One remedy to control such huge complexity is to split the system into modules, and to keep the code within each module as simple, readable, and understandable as possible. Another remedy is, for those sections of the design that allow it, to raise them to a higher level of abstraction. The nice thing about hardware and software is that these  high-level models can be automatically translated to an implementation. And, since this translation is fully automated and follows rules that are proven to be correct, the implementation is often guaranteed to be accurate to the model.

Using a model, one can briefly describe what is otherwise too longwinded or complex when stated using a programming language. This keeps the complexity manageable for the designer. As the complexity of systems increases, the use of models should also increase. We’re not all Rain Man, after all, who always sees the trees for the forest.

This item was previously published in the Dutch magazine Bits&Chips, in their model-based-design issue. Thanks for translating Dutch-American Translations.

Five similarities between Lego and Apple

The other day it was my youngest child’s 5th birthday. I was very happy that his big wish was to get a lot of Lego. I have fond memories of building stuff out of these little bricks, and I believe it stimulates creativity and problem solving. So we spent a few hours putting the models together, which is when it struck me how similar Lego is to Apple. Here are five traits that stood out to me.

1. Quality is everything

Lego’s motto is “det bedste er ikke for godt” which means roughly “only the best is the best,” or more literally “the best is never too good.” Ole Kirk Christiansen, Lego’s founder,  encouraged his employees never to skimp on quality, a value he believed in strongly. Steve Jobs said, “Be a yardstick of quality. Some people aren’t used to an environment where excellence is expected.” Just like Lego, Apple is known for its high-quality products, especially from a design and mechanical perspective.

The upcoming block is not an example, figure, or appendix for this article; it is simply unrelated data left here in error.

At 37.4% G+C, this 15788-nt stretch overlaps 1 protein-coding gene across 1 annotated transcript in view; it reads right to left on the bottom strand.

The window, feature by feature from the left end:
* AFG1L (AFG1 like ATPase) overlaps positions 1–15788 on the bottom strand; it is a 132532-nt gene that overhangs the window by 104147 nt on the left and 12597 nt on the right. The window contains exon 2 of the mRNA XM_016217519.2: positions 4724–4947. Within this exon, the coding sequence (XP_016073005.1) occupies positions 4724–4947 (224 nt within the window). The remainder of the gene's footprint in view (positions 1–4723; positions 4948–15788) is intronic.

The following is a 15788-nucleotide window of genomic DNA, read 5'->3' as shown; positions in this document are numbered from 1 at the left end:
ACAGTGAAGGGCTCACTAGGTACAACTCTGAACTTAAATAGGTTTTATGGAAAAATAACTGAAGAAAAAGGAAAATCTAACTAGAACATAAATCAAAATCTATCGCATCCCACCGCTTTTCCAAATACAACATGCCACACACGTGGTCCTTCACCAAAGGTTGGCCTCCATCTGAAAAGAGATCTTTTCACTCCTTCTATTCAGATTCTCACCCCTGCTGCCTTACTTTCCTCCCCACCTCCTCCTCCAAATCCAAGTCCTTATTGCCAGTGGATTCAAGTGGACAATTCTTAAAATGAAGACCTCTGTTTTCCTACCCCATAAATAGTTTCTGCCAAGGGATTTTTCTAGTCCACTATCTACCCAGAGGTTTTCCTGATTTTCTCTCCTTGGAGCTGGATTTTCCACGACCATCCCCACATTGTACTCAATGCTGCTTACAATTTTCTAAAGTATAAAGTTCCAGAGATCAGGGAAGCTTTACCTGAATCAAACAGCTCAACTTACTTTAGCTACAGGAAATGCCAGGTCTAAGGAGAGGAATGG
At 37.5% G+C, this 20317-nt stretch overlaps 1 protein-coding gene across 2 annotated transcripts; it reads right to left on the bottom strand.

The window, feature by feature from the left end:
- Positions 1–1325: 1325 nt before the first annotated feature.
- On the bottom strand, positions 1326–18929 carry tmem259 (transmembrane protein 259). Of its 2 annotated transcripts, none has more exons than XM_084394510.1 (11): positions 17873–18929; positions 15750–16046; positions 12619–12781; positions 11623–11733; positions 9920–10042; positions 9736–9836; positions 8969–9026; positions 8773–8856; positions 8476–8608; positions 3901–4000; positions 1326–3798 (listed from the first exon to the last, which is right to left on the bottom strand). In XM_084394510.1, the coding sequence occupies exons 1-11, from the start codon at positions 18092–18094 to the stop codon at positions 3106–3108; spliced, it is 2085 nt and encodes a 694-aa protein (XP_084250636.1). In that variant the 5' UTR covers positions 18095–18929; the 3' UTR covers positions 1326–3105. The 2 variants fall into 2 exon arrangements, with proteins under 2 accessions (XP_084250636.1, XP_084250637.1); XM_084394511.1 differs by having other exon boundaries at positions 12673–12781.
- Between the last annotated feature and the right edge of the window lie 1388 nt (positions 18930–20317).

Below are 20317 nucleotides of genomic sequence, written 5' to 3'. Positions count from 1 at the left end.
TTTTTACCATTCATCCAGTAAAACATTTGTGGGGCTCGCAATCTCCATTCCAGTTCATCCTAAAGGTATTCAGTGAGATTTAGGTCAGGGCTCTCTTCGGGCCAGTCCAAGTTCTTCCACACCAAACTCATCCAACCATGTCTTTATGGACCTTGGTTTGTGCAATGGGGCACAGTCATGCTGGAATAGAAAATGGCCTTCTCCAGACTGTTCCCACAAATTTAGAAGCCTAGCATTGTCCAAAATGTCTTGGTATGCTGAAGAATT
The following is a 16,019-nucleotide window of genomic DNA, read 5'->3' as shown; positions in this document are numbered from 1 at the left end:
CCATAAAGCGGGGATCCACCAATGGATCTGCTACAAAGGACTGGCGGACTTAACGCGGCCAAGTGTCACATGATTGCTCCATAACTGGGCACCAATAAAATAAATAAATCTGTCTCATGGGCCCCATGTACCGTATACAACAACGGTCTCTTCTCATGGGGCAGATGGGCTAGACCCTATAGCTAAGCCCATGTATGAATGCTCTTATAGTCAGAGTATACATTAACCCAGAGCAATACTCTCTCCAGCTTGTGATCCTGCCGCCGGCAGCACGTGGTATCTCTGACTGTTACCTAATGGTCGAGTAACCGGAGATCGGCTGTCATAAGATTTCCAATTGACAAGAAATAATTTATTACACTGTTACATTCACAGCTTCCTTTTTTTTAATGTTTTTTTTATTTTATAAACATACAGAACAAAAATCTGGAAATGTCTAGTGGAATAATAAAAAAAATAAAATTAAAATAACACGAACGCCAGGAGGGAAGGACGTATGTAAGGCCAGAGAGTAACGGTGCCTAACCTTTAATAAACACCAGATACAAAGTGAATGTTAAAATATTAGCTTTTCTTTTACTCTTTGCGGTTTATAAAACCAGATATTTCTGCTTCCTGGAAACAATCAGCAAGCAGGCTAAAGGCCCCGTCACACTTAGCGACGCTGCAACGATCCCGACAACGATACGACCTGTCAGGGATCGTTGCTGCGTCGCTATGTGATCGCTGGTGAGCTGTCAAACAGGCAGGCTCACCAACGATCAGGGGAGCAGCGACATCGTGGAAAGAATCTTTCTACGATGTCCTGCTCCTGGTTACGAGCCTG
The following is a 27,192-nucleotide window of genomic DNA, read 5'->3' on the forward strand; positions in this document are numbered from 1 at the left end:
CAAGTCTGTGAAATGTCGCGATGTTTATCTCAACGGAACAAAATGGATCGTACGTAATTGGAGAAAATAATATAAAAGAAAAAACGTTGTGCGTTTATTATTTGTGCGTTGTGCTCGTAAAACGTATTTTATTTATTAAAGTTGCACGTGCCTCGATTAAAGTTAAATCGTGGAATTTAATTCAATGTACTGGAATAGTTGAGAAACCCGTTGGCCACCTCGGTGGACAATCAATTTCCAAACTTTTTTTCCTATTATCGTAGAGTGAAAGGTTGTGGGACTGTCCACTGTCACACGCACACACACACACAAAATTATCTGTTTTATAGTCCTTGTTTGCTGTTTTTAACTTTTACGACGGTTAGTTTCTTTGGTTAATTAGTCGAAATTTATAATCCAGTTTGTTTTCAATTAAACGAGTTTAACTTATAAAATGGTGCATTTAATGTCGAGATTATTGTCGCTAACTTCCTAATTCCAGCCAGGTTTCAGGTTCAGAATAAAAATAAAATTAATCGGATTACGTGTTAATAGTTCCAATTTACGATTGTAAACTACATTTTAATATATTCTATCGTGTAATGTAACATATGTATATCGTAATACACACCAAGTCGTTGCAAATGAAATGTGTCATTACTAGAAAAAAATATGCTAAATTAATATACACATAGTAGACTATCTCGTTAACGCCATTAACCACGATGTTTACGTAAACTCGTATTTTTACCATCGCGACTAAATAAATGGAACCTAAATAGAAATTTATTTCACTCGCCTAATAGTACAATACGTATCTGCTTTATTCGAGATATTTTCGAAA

2. The unboxing experience counts

The unpacking is important. Do you know any other toy makers that clearly number their bags in the order you need to put the model together? In addition, the plastic bags that contain the bricks can easily be ripped and have a high-quality feel to them. The booklets are extremely clear in their instructions and the drawings couldn’t be better. Before Apple, retail packaging of consumer electronics was often a simple cardboard box simply there to protect the device, and sometimes had a sheet of clear plastic so that you could see the product inside. I’m sure you’ve all unboxed an Apple device before; the way they pack and wrap things raised the bar for everyone in consumer electronics.